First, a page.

Alderman, John; Alderman & Co.; Alderman, Johnson & Co.
Soho, London; inventor, patentee & invalid furniture maker, carriage & coach maker (fl.1851-86)
John Alderman was born in 1820 in Tring, Hertfordshire. By 1851 he was in London where the Census recorded him in Denmark Street, Soho, as a couch and chair maker employing six men. In 1852 Alderman was recorded in partnership with Thomas Chapman, a well-established invalid chair maker of 8 Dean Street, Soho, where the firm operated between 1852 and 1856, making graduating spinal fracture and general invalid couches, chairs, carriages and other articles of a similar nature.
After the death of his first wife, Eliza, Alderman married Caroline in 1858. The banns recorded his trade as chair maker and that of his father as cordwainer. In 1860 Alderman was first recorded at 16 Soho Square, where the 1861 Census listed him with his wife and three children. The 1871 Census noted that he also had a manufactory in Denmark Street, St Giles; and the 1881 Census recorded him at the Soho Square address, aged 61, as an ‘invalid reclining chair maker’ employing fifteen men. By this time he had five children. Several pieces of furniture bearing the Soho Square address have been recorded, including a mahogany wheelchair, c.1860, with maker’s label reading ‘J. Alderman, Inventor, Patentee & Manufacturer, 16 Soho Square, London’; a portable invalid’s chair of similar date; and a patented mahogany day bed 1860-70 (illus. Gilbert (1996) pp. 66 & 67).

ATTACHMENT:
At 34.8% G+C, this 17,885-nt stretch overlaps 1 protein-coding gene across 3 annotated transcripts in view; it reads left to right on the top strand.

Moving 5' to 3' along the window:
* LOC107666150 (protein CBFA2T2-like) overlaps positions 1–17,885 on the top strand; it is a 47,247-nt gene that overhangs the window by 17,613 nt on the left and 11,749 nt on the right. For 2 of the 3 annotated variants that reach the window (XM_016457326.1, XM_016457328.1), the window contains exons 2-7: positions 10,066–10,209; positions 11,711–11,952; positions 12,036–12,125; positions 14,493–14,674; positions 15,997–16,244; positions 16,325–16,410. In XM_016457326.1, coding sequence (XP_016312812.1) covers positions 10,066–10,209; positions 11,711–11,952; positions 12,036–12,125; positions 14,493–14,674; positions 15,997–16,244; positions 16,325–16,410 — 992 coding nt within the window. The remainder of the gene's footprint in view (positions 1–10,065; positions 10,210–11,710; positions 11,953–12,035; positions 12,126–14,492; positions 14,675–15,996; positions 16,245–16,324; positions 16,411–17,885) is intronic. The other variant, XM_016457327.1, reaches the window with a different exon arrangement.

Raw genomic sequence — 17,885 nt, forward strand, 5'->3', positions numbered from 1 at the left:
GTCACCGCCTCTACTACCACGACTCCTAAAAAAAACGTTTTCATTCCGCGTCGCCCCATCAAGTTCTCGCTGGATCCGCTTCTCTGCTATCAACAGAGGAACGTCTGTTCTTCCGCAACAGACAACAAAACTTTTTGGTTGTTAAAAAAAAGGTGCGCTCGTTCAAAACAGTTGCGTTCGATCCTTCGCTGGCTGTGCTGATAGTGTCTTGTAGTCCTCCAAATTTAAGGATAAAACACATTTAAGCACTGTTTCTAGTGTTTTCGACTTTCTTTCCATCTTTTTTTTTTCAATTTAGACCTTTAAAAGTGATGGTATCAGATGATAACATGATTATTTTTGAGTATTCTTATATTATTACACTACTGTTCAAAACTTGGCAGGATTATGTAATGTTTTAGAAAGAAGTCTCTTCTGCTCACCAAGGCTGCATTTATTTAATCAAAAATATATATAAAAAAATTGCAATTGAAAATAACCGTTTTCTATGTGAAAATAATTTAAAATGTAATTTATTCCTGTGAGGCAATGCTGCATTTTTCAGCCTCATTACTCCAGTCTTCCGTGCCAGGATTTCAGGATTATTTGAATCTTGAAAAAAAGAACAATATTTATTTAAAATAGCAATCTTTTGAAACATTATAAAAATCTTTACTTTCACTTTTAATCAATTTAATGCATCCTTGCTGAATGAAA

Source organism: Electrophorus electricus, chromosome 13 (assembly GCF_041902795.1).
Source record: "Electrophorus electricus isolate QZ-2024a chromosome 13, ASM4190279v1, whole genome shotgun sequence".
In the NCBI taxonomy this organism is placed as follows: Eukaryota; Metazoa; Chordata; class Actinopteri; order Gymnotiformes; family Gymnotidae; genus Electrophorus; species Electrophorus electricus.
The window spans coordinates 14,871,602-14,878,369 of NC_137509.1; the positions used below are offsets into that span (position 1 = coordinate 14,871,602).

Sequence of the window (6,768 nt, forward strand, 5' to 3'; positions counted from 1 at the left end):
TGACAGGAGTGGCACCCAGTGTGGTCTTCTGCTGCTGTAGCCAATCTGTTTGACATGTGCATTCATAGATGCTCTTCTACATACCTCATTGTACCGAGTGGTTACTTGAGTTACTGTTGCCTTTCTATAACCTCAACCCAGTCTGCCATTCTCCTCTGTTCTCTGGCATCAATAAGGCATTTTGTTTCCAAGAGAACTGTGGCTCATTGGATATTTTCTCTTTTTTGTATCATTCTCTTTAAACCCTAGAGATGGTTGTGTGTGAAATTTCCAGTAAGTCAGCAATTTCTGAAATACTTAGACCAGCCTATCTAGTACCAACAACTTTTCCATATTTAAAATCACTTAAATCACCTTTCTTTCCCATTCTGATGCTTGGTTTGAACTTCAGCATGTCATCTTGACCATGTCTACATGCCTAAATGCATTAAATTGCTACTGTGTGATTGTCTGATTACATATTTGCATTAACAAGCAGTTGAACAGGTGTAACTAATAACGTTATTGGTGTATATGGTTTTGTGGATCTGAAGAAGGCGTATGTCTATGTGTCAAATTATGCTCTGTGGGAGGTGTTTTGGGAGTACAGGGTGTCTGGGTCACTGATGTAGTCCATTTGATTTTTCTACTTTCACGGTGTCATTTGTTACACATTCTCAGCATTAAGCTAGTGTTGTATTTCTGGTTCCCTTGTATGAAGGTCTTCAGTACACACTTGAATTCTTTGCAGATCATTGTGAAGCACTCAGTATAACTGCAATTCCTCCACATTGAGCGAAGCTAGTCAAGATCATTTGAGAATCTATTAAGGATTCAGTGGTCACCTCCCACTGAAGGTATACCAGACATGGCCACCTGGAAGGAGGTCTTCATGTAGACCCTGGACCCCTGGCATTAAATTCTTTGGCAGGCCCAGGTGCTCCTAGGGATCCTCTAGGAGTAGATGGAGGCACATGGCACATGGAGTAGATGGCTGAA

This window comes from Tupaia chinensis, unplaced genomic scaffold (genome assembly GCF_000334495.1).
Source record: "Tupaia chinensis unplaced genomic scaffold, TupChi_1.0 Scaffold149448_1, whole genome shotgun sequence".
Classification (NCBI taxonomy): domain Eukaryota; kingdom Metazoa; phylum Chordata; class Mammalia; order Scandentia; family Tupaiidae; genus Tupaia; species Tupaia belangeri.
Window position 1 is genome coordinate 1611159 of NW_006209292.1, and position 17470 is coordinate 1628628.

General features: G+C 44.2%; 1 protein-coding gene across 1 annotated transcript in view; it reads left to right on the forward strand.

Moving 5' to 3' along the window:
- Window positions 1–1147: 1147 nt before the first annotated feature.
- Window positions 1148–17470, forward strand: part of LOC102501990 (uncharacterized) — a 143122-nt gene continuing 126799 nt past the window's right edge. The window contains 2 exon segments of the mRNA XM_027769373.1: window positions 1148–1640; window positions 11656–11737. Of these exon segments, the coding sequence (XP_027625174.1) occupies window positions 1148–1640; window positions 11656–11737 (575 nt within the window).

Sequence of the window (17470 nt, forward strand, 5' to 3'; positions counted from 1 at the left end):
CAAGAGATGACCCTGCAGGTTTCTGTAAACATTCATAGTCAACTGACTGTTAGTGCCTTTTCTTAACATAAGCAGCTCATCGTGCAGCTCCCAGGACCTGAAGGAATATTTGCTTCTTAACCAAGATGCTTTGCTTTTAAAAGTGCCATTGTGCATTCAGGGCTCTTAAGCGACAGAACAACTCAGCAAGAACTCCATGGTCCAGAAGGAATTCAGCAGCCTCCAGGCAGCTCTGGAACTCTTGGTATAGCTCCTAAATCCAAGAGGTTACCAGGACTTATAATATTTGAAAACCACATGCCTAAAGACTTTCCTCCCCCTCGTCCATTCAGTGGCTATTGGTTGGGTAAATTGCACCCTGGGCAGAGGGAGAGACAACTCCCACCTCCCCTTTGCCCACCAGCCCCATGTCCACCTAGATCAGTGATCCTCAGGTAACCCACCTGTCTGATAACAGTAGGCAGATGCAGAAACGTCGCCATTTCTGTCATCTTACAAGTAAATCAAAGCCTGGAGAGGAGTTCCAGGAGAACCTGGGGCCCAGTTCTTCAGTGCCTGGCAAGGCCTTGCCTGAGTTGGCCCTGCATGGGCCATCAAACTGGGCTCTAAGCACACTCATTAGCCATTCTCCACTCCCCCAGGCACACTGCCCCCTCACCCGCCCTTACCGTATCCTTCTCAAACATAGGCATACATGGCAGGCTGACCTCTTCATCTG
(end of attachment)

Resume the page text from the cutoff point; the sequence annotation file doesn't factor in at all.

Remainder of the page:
The Furniture Gazette, 30 August 1884, recorded that on 16 August ‘Alderman & Co.’ was registered with a working capital of £60,000 to trade as coach, carriage, chair & couch manufacturers, taking over the goodwill, patents etc. of John Alderman of 16 Soho Square. The subscribers to the £10 shares included John Alderman and he was appointed managing director.
On 16 December 1884 John Alderman received bankruptcy orders [The Furniture Gazette, 17 January 1885]. A composition was sanctioned by the courts on 3 June 1885 and the receiving order was rescinded [The Furniture Gazette, 1 July 1885], leading to a new company being registered on 14 September 1886: Alderman, Johnson & Co., manufacturers of invalid couches, chairs & carriages, and ‘cabinet making at all branches’. An unregistered agreement for the new company was made on 10 September 1886 between, on one side, John Alderman, invalid carriage maker of 16 Soho Square, and John Johnson, merchant of 87 New Oxford Street, and the other by William Oakshatt. Oakshatt was stated to be a carriage maker of 87 New Oxford Street [The Furniture Gazette, 1 October 1886].
Sources: DEFM; Gilbert, Pictorial Dictionary of Marked London Furniture 1700-1840 (1996).